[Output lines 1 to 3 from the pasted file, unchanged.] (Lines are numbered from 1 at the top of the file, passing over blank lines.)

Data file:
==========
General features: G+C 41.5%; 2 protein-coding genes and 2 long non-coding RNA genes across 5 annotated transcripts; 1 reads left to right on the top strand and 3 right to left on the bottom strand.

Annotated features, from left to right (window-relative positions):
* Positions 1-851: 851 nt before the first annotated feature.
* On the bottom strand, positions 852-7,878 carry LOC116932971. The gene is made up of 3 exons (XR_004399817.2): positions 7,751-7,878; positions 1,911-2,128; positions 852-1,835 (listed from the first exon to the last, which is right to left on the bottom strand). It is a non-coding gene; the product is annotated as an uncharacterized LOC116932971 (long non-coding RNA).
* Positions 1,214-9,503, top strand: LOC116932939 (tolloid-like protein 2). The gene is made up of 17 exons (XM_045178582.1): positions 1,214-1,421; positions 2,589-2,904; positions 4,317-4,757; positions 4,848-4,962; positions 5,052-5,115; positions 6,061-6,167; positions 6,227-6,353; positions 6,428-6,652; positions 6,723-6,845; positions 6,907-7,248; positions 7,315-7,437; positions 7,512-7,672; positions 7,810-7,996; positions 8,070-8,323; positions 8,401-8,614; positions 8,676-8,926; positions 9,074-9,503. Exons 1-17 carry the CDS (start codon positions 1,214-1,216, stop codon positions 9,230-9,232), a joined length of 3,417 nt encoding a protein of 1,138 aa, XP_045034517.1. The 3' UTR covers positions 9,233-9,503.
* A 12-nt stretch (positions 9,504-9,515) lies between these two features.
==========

General features: G+C 41.5%; 2 protein-coding genes and 2 long non-coding RNA genes across 5 annotated transcripts; 1 reads left to right on the top strand and 3 right to left on the bottom strand.

Annotated features, from left to right (window-relative positions):
* Positions 1-851: 851 nt before the first annotated feature.